At Suzuka, the results of the Venturi cars were mixed. Following a minor collision, then a mechanical failure, the Grouillard-Bouchut 600 LM (CLM0003), starting from 5th position on the grid, was forced to retire. For his part, Ferté driving the Jacadi CLM0007 left the track and crashed. Only three Venturis finished the race, with the best-ranked finishing 6th.
On 2nd October 1994, the Jacadi team entered a 600 LM for the final of the British GT Championship, at Silverstone. The team car (chassis No° CLM0007) had been badly damaged in its crash at Suzuka and it was not ready to race. The Jacadi team therefore hired the Lécuyer 600 LM (chassis No° CLM0003), which was repainted in the Jacadi livery for the occasion. Their efforts were not in vain, since Michel Ferté won the race, his third victory of the season at the wheel of a 600 LM.
And finally, the last BPR race of the season took place at Zhuhai, in China. Despite the considerable distance involved, no less than eight Venturi cars were entered for the race, six 600 LMs and two 400 GTRs. Only three of them crossed the finishing line. The best-placed car, the CLM0005 driven by Graham-Birbeau, finished 6th.
The 1994 season was thus a good one for Venturi, with three race wins, against four for Porsche and only one for Ferrari.
In 1995, the development of the 600 LM into the 600 SLM
The year 1995 marked the advent of a new era, with large budgets being dedicated to the constructors’ teams, to the detriment of the private teams, and the arrival of the McLaren F1 GTR prototypes.
The Venturis were struggling. Faced with the exponential inflation of the constructors’ racing budgets, the private teams had a job following them. For the record, the purchasing price for a McLaren was 6 million francs and just 1 million for a 600 LM. It was this takeover by the major operators and the huge increase in racing budgets which brought a premature end to the BRP championship.
During the 1995 season, the Venturis played a second role, while the McLarens stamped their supremacy, with no fewer than ten victories out of twelve.
For the 1995 Le Mans 24 Hours race, the Venturi firm developed a 600 SLM model (chassis CL0009). New feature included a 650 hp engine, improvements in aerodynamics, new suspensions and a weight of only 1,066 kg thanks to extensive use of carbon Kevlar (the statutory minimum weight being 1,050 kg).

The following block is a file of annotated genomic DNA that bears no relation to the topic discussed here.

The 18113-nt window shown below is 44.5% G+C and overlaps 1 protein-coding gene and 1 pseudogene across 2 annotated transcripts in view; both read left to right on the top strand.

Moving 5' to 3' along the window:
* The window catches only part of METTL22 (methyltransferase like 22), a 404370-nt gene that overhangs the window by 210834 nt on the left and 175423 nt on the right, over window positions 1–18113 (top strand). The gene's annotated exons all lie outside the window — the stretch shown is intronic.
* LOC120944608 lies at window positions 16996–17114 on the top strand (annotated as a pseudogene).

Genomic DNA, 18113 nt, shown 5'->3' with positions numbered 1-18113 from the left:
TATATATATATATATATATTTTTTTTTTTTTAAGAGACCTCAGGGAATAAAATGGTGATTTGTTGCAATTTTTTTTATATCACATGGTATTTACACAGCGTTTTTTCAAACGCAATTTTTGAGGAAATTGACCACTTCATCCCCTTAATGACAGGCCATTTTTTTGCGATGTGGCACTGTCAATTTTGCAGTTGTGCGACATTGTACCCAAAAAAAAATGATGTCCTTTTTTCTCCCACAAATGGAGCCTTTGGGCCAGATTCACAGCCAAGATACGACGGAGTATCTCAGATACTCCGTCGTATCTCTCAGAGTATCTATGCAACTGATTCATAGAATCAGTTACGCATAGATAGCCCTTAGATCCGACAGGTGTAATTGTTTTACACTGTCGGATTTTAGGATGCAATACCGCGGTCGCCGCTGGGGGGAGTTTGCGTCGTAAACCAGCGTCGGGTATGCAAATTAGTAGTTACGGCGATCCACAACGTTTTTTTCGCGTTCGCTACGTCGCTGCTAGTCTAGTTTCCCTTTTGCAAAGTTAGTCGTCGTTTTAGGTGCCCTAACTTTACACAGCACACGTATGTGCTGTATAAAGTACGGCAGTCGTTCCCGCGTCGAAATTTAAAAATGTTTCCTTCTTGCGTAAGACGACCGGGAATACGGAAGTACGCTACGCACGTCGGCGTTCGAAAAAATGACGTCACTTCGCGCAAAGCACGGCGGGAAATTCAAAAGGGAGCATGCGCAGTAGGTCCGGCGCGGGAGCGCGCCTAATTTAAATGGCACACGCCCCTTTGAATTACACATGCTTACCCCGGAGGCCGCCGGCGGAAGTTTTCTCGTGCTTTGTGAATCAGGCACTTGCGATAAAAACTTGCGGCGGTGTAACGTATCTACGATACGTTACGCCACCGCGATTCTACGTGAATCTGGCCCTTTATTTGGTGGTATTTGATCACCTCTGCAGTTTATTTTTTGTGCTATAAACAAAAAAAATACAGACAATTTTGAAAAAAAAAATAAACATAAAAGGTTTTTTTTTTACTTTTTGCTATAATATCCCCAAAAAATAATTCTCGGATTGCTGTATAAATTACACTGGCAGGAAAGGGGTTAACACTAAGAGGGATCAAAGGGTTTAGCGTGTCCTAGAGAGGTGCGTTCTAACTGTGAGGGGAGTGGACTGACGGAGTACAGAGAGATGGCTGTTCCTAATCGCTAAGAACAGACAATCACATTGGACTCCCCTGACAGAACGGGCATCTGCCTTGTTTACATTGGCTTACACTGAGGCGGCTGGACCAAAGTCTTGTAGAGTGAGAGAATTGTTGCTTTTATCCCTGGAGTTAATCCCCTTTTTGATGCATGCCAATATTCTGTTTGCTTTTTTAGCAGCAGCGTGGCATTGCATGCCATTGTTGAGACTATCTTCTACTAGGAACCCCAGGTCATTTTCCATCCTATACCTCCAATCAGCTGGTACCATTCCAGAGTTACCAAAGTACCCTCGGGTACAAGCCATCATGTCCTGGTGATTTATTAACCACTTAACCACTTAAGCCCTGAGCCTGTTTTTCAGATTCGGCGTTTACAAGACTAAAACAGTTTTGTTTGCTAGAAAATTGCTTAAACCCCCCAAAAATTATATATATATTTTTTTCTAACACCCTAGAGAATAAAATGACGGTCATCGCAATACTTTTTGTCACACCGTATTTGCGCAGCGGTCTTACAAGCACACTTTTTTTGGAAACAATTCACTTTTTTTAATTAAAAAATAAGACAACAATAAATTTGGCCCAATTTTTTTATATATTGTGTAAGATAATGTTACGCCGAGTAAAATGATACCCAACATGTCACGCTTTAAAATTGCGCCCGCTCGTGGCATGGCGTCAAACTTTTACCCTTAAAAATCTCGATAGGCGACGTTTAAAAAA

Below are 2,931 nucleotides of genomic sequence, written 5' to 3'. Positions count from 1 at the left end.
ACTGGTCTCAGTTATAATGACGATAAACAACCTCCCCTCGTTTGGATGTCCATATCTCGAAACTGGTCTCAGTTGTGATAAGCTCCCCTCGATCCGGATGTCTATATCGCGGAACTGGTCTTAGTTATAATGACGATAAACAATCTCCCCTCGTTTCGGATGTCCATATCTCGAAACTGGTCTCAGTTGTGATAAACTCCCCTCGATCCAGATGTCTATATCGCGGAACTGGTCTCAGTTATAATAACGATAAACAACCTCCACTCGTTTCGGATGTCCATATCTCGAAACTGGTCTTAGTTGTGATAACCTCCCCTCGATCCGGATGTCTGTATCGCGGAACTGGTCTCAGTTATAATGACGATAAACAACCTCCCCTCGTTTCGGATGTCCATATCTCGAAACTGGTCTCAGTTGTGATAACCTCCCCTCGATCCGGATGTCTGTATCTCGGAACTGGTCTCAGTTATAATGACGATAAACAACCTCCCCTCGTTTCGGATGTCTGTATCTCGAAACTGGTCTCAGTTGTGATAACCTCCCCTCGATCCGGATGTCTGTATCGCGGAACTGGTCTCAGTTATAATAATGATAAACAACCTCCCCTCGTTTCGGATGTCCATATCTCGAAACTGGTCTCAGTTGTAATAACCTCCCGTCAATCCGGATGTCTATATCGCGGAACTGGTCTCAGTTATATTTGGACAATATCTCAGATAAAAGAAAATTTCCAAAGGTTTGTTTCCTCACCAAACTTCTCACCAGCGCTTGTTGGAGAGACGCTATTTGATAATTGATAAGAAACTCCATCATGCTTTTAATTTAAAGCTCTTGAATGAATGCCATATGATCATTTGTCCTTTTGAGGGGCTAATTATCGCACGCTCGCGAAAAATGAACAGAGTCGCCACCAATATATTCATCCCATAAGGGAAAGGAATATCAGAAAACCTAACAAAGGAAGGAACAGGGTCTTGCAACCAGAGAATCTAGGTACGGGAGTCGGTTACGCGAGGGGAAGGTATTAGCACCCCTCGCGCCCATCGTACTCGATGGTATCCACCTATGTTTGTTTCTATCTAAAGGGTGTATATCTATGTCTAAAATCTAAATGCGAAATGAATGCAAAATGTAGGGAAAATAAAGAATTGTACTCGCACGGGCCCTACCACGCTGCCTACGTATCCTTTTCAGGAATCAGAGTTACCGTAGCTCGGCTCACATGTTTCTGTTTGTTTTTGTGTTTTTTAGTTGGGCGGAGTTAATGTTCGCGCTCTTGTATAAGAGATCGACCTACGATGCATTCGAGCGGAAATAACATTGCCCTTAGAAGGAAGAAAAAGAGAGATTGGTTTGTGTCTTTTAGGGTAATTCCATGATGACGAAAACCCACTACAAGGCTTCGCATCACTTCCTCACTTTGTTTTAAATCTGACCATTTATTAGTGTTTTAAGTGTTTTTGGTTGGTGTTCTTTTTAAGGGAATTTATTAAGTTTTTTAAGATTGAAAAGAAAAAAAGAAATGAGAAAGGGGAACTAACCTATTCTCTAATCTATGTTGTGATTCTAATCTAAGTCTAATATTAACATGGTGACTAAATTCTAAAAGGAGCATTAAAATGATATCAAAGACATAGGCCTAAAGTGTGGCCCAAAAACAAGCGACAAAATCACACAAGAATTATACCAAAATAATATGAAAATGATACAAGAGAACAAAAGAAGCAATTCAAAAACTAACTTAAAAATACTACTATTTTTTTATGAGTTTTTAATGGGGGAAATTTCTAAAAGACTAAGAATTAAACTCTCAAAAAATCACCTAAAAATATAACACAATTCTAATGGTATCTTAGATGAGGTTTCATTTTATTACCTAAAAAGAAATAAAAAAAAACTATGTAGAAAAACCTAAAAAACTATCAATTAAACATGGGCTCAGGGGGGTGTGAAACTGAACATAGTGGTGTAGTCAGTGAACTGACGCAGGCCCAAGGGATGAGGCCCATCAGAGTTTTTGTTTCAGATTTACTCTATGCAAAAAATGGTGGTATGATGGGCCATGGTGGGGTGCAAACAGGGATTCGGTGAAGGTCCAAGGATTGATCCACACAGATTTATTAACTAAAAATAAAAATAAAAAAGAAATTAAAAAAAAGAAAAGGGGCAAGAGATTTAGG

Jean-Marc Gounon and Paul Belmondo succeded in qualifying the SLM 600 for the fifth line of the grid, whereas the other two 600 LMs qualified in 29th and 35th position. The 600 SLM thus started the race alongside the McLaren which finally won the race at the end of the 24 hours.
Shortly after the start, Gounon hoisted the 600 SLM up into fifth place but a clumsy gear-change (down into 2nd instead of 4th) caused over-revving, which ruined any chance the 600 SLM might have had of finishing in the top places.
The other two Venturis entered for the race were 600 LMs which both had the distinction of being Art Cars: the CLM0006 was painted by César and the CLM0005 was painted by the Italian artist Gianni Celano Gianicci.
During the rest of the 1995 season, the 600 SLM was entered for BRP races in China and in Japan, finishing 7th at Suzuka.
Before Venturi’s demise, the 600 LM CLM0003 became the 600 LM-S
On 21st February 1996, the Venturi firm was put into compulsory liquidation. The firm equipped the Lécuyer 600 LM (the CLM0003) with the final developments of the 1995 600 SLM car and it became the works car. It was renamed 600 LM-S for the occasion, in reference to the 600 SLM.
For the first BRP event, which took place at the Le Castelet circuit, the car managed to qualify in 8th position, in the face of some extremely sharp competition. As it was fighting for a place on the podium, the car was forced to retired after leaving the track. In 1996, Eric Graham’s Venturi (the CLM0005, also conserved by Ascott Collection) led a rear-guard action and managed to finish 17th at Jarama, as the Venturi firm went into ultimate decline.